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That is quite significant to me.

I had thought that if you raised the charging voltage to a lead-acid battery, the effect would be an increase in current (via Ohms law). If the battery is already in a high SOC, this increased current would not increase the SOC but instead be consumed by a reaction that generates excess heat which can damage the battery.

What Maine Sail says above means that I thought wrong. So, the charging voltage can go up, but even though the current does not increase (and temperature does not rise), something can still happen to cause damage to the battery.

Can anyone cast more light on the mechanism of this damage, just to improve our understanding?
Yes, it's called a big heat sink.The voltage will rise faster than the heat can build. So you end up with the second leading cause of bat-failure...positive grid plate corrosion..aka: chronic overcharge.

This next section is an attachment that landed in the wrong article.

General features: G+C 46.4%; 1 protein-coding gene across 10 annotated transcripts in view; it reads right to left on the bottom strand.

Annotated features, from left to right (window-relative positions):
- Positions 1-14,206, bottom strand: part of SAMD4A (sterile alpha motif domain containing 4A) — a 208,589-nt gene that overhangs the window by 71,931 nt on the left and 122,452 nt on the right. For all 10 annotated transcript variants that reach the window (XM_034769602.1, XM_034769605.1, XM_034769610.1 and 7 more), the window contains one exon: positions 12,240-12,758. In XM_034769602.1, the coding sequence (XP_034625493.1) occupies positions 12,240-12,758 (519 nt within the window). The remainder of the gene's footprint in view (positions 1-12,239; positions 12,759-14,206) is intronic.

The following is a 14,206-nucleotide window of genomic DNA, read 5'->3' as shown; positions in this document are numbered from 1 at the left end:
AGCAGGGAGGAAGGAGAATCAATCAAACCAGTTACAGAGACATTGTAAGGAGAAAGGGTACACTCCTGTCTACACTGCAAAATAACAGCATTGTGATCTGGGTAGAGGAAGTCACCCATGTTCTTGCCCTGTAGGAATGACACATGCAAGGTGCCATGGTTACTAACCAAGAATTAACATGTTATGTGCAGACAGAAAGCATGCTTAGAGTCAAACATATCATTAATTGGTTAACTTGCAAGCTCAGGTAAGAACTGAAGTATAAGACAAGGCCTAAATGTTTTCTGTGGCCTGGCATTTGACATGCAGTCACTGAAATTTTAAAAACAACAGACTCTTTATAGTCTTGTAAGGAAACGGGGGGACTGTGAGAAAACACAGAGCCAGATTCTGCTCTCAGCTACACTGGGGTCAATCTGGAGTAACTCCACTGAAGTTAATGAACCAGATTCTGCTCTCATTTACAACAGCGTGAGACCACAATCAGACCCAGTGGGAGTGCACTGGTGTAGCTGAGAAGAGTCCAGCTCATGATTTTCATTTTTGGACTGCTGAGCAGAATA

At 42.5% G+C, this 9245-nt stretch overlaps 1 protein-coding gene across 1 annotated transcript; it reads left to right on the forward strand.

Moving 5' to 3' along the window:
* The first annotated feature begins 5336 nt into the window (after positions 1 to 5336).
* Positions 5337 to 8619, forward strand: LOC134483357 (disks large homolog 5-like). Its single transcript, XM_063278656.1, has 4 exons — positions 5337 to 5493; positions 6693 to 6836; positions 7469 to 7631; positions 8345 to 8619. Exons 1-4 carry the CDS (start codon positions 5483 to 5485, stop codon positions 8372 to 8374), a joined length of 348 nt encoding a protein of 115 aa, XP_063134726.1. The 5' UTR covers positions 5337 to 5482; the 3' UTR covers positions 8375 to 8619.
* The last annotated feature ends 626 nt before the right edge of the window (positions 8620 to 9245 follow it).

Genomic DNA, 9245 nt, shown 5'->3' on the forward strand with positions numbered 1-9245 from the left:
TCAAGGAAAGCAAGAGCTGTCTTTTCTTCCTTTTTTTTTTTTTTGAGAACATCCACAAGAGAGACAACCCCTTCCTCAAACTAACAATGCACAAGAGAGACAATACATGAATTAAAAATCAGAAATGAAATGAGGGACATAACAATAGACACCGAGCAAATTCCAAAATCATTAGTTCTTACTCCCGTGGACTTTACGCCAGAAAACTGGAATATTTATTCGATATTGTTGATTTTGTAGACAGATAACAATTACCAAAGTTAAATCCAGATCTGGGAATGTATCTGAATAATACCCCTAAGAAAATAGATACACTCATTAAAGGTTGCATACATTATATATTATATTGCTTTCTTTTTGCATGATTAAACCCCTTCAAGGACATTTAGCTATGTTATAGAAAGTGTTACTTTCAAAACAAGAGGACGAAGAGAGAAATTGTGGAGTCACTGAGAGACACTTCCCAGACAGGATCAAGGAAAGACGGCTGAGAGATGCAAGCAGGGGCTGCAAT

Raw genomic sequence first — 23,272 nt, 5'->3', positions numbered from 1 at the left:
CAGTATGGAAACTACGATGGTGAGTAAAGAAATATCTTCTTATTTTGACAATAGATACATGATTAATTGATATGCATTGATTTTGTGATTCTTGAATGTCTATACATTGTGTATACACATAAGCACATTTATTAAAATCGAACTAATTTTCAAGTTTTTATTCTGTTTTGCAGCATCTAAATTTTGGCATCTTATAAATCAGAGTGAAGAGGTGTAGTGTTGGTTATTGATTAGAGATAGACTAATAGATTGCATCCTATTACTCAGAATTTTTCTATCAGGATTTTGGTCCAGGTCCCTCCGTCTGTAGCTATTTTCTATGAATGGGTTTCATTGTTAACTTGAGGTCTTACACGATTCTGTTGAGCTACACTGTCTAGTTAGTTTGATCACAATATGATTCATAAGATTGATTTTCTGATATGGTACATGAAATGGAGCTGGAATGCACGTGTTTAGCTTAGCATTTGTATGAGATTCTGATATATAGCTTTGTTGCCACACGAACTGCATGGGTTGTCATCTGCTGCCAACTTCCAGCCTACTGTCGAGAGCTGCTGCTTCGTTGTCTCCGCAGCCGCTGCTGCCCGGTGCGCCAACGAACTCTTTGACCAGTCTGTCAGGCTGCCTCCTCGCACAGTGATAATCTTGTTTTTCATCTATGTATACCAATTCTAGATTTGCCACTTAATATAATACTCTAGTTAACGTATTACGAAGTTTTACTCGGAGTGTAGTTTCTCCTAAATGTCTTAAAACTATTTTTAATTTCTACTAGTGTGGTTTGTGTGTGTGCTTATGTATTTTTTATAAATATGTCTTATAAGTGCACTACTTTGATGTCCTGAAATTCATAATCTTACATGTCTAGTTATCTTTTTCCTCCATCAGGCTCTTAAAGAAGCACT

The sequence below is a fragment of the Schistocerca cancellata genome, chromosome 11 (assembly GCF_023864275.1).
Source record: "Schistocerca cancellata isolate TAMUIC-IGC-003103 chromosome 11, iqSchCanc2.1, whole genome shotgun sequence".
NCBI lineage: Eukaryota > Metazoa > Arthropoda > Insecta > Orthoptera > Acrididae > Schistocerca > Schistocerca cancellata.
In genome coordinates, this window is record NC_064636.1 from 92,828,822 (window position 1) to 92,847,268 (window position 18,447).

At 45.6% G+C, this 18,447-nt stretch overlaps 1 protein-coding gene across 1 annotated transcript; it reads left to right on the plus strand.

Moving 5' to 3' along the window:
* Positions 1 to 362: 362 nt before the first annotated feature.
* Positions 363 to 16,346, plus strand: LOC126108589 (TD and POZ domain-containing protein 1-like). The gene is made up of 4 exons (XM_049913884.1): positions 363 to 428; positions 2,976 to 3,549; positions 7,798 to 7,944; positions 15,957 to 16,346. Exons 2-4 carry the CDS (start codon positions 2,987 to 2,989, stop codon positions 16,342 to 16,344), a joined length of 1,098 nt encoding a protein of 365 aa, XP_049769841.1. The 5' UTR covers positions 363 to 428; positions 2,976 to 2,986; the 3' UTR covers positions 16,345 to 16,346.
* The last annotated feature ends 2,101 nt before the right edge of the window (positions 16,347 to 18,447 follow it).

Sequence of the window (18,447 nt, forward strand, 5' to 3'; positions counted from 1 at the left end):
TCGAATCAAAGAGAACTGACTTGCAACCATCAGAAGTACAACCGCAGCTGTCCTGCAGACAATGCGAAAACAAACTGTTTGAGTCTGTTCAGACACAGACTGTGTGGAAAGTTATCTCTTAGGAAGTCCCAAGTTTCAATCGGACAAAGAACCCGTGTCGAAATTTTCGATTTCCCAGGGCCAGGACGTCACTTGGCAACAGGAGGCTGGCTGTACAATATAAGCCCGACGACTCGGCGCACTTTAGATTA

remember, current charges batteries, the diff... between voltage of the bats..and the charge source=current flow into the bats...

bats will accept current as long as you apply it...either by chemical action=(charge) or heat dissipation=(overcharge)
a bat by design has both, a set voltage, and a temp as a result of chem..reaction=V=SOC.



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Old 16-11-2011, 01:37   #51
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Re: Regulating via Temperature

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Originally Posted by Maine Sail View Post
You still have to have voltage regulation as it is still quite easy to have situations where you have a cool battery but a voltage that can be too high.